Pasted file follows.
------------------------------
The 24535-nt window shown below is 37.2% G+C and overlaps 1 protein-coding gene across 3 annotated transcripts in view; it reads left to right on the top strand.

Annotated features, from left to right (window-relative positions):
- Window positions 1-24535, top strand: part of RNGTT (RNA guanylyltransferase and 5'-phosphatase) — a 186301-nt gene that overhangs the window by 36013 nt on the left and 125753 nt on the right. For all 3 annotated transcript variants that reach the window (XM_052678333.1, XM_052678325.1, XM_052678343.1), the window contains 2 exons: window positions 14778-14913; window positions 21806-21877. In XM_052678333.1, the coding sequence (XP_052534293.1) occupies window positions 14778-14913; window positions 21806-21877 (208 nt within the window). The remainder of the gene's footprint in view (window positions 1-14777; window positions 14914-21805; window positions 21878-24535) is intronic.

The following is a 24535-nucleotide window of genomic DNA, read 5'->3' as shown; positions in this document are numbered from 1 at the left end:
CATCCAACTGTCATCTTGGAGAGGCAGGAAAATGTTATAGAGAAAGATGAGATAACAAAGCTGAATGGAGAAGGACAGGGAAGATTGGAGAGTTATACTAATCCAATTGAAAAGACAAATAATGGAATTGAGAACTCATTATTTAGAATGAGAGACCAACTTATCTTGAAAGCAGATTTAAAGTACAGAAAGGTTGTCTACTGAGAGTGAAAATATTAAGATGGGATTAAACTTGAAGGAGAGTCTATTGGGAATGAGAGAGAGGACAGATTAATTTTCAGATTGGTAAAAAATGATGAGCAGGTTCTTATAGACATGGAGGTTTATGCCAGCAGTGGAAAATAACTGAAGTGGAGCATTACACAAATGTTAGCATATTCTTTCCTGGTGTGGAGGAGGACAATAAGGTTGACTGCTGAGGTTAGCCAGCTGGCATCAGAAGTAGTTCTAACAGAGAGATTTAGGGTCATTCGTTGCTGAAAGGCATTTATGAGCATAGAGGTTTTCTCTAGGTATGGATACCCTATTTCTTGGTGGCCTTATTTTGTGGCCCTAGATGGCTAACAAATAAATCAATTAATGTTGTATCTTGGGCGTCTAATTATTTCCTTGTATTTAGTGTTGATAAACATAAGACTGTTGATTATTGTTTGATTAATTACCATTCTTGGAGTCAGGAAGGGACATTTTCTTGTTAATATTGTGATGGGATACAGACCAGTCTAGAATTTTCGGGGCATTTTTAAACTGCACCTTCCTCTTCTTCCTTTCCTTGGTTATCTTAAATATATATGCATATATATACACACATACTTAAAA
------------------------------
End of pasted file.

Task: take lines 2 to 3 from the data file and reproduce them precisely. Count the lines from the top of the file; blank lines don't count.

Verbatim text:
Annotated features, from left to right (window-relative positions):
- Window positions 1-24535, top strand: part of RNGTT (RNA guanylyltransferase and 5'-phosphatase) — a 186301-nt gene that overhangs the window by 36013 nt on the left and 125753 nt on the right. For all 3 annotated transcript variants that reach the window (XM_052678333.1, XM_052678325.1, XM_052678343.1), the window contains 2 exons: window positions 14778-14913; window positions 21806-21877. In XM_052678333.1, the coding sequence (XP_052534293.1) occupies window positions 14778-14913; window positions 21806-21877 (208 nt within the window). The remainder of the gene's footprint in view (window positions 1-14777; window positions 14914-21805; window positions 21878-24535) is intronic.